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Gold prices skid lower to start week as U.S. coronavirus vaccine rolls out



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Gold futures on Monday were under selling pressure as a rollout of the experimental coronavirus cure began in the U.S. and as some uncertainty centered on another round of COVID-19 relief aid out of Congress hurt the yellow metal’s bullish thesis.

However, weakness in the dollar, off 0.5%, as measured by the ICE U.S. Dollar Index was capping downside for bullion and other precious metals priced in the U.S. unit.

Gold’s slide comes ahead of the last meeting of the Federal Reserve, which could also serve as a catalyst for commodities and financial markets broadly.

“Gold is struggling again today and broken back below $1,830 this morning where it had been seeing some support over the last week or so,” wrote Craig Erlam, senior market analyst at Oanda, in a daily note.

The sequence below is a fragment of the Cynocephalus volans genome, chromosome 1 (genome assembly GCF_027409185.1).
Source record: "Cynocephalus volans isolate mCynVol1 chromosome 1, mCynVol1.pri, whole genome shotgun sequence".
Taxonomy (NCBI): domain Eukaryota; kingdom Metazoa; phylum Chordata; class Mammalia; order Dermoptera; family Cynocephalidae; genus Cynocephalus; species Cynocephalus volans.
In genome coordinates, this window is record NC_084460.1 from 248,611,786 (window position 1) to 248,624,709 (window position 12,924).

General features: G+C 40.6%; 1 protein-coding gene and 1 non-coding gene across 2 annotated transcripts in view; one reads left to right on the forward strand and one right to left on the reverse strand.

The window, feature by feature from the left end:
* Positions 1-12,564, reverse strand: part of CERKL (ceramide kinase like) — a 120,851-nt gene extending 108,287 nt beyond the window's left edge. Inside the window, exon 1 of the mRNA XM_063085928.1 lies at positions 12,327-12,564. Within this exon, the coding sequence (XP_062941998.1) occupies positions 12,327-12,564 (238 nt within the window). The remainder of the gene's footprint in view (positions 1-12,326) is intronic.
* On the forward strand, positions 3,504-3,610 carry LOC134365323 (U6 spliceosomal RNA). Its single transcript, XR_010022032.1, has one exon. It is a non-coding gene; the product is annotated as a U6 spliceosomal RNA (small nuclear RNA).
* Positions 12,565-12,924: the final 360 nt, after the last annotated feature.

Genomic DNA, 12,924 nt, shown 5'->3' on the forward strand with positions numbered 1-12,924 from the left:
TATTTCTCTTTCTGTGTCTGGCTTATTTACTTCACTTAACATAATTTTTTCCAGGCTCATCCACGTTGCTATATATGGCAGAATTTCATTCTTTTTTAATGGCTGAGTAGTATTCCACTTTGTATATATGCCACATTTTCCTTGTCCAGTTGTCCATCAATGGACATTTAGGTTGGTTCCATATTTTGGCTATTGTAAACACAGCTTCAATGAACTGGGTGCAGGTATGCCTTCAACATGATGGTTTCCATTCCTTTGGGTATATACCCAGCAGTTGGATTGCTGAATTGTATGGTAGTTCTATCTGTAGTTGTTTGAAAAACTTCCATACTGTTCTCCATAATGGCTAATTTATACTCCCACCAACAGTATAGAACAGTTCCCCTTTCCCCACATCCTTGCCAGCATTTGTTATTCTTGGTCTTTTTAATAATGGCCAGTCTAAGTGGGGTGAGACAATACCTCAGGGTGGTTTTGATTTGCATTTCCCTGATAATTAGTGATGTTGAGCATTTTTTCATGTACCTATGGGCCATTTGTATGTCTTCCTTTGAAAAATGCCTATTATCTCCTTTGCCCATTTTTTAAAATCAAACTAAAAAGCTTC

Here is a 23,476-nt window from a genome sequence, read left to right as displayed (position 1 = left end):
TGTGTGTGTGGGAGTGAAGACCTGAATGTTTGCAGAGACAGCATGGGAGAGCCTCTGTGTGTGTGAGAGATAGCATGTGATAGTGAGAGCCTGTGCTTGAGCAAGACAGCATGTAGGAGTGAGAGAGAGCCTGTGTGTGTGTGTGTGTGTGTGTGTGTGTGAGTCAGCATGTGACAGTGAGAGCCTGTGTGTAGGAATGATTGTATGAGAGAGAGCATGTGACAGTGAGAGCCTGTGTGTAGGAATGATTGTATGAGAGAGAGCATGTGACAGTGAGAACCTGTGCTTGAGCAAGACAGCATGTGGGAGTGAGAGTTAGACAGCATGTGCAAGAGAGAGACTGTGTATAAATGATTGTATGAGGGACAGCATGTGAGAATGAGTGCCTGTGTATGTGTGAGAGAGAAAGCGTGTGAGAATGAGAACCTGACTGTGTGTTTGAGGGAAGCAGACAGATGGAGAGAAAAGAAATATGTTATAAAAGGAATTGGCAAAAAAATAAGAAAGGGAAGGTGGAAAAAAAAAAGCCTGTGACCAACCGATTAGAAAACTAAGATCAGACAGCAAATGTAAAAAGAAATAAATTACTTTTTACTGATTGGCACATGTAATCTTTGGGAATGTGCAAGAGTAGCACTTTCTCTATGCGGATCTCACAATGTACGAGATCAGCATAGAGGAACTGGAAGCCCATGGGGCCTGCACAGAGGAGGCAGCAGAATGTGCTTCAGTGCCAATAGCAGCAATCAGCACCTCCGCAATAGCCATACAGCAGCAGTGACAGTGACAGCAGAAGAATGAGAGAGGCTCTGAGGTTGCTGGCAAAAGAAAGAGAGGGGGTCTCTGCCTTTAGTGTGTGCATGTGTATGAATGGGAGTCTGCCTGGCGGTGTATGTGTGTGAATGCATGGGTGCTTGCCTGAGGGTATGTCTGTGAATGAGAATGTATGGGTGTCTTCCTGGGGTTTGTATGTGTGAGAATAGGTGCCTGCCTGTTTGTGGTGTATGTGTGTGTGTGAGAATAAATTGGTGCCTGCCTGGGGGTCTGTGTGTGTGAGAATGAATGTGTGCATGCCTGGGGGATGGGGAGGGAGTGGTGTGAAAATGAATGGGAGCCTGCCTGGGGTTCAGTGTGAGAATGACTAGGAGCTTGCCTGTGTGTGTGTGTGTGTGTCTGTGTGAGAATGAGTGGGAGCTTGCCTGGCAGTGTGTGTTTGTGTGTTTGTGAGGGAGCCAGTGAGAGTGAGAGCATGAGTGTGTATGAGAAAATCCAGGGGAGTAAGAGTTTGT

“We could see more downside over the next couple of days, at which point we may have a better idea of what Congress and the Fed have in store, both of which could be very bullish factors for the yellow metal,” he wrote.

February gold  was off $13.50, or 0.7%, at $1,830.10 an ounce, following a 0.2% weekly gain for bullion put in on Friday.

March silver   traded up by a penny, less than 0.1%, at $24.10 an ounce, following a weekly skid of 0.7%.

Pfizer Inc.  over the weekend began shipping the vaccine it created with German partner BioNTech SE after the Food and Drug Administration late Friday granted emergency authorization for its use in the U.S.

Separately, the Wall Street Journal reported that Senate and House lawmakers are nearing a compromise on coronavirus fiscal aid that strips out $160 billion of state and local aid and liability protections into a separate package, to achieve a deal before year-end. There are still doubts about a pact coming to fruition.

Investors also are watching Brexit developments after U.K. Prime Minister Boris Johnson and European Commission President Ursula von der Leyen agreed on Sunday to scrap a deadline and go “the extra mile” to reach a post-Brexit trade deal.

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